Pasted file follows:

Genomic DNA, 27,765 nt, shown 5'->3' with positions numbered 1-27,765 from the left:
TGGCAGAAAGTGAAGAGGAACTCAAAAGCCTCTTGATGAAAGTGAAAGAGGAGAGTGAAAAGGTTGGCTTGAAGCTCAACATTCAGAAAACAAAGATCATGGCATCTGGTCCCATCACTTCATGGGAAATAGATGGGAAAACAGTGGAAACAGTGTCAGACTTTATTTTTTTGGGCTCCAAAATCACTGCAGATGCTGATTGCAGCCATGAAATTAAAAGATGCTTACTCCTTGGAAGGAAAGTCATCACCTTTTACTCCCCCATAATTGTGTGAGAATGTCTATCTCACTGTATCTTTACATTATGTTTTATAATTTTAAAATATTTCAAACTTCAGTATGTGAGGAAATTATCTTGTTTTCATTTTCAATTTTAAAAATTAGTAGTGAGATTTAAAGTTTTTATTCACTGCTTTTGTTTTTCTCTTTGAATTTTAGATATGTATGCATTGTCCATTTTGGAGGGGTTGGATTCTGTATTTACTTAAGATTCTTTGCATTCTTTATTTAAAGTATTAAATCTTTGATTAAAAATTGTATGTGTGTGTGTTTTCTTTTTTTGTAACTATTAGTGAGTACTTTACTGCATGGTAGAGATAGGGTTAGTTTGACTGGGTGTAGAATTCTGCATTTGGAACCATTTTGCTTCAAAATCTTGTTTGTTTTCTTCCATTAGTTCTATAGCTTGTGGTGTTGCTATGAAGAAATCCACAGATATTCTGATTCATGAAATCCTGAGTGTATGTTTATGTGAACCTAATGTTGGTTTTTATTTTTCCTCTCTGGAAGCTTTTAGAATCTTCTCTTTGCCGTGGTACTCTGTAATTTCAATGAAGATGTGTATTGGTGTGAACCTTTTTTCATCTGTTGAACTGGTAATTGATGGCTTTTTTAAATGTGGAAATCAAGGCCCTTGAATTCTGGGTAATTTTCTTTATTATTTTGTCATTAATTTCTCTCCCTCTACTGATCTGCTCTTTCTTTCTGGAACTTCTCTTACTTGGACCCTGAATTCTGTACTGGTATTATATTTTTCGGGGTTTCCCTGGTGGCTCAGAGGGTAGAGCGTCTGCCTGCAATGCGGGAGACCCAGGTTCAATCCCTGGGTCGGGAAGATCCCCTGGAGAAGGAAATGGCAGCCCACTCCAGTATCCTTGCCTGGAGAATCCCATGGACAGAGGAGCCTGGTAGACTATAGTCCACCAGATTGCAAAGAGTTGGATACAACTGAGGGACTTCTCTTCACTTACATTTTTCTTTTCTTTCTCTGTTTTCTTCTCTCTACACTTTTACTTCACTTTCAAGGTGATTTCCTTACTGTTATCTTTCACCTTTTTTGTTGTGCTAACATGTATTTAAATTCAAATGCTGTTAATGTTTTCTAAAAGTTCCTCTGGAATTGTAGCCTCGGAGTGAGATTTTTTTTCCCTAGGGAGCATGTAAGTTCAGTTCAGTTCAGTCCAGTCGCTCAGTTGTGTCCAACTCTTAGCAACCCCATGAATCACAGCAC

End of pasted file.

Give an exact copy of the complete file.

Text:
Genomic DNA, 27,765 nt, shown 5'->3' with positions numbered 1-27,765 from the left:
TGGCAGAAAGTGAAGAGGAACTCAAAAGCCTCTTGATGAAAGTGAAAGAGGAGAGTGAAAAGGTTGGCTTGAAGCTCAACATTCAGAAAACAAAGATCATGGCATCTGGTCCCATCACTTCATGGGAAATAGATGGGAAAACAGTGGAAACAGTGTCAGACTTTATTTTTTTGGGCTCCAAAATCACTGCAGATGCTGATTGCAGCCATGAAATTAAAAGATGCTTACTCCTTGGAAGGAAAGTCATCACCTTTTACTCCCCCATAATTGTGTGAGAATGTCTATCTCACTGTATCTTTACATTATGTTTTATAATTTTAAAATATTTCAAACTTCAGTATGTGAGGAAATTATCTTGTTTTCATTTTCAATTTTAAAAATTAGTAGTGAGATTTAAAGTTTTTATTCACTGCTTTTGTTTTTCTCTTTGAATTTTAGATATGTATGCATTGTCCATTTTGGAGGGGTTGGATTCTGTATTTACTTAAGATTCTTTGCATTCTTTATTTAAAGTATTAAATCTTTGATTAAAAATTGTATGTGTGTGTGTTTTCTTTTTTTGTAACTATTAGTGAGTACTTTACTGCATGGTAGAGATAGGGTTAGTTTGACTGGGTGTAGAATTCTGCATTTGGAACCATTTTGCTTCAAAATCTTGTTTGTTTTCTTCCATTAGTTCTATAGCTTGTGGTGTTGCTATGAAGAAATCCACAGATATTCTGATTCATGAAATCCTGAGTGTATGTTTATGTGAACCTAATGTTGGTTTTTATTTTTCCTCTCTGGAAGCTTTTAGAATCTTCTCTTTGCCGTGGTACTCTGTAATTTCAATGAAGATGTGTATTGGTGTGAACCTTTTTTCATCTGTTGAACTGGTAATTGATGGCTTTTTTAAATGTGGAAATCAAGGCCCTTGAATTCTGGGTAATTTTCTTTATTATTTTGTCATTAATTTCTCTCCCTCTACTGATCTGCTCTTTCTTTCTGGAACTTCTCTTACTTGGACCCTGAATTCTGTACTGGTATTATATTTTTCGGGGTTTCCCTGGTGGCTCAGAGGGTAGAGCGTCTGCCTGCAATGCGGGAGACCCAGGTTCAATCCCTGGGTCGGGAAGATCCCCTGGAGAAGGAAATGGCAGCCCACTCCAGTATCCTTGCCTGGAGAATCCCATGGACAGAGGAGCCTGGTAGACTATAGTCCACCAGATTGCAAAGAGTTGGATACAACTGAGGGACTTCTCTTCACTTACATTTTTCTTTTCTTTCTCTGTTTTCTTCTCTCTACACTTTTACTTCACTTTCAAGGTGATTTCCTTACTGTTATCTTTCACCTTTTTTGTTGTGCTAACATGTATTTAAATTCAAATGCTGTTAATGTTTTCTAAAAGTTCCTCTGGAATTGTAGCCTCGGAGTGAGATTTTTTTTCCCTAGGGAGCATGTAAGTTCAGTTCAGTTCAGTCCAGTCGCTCAGTTGTGTCCAACTCTTAGCAACCCCATGAATCACAGCAC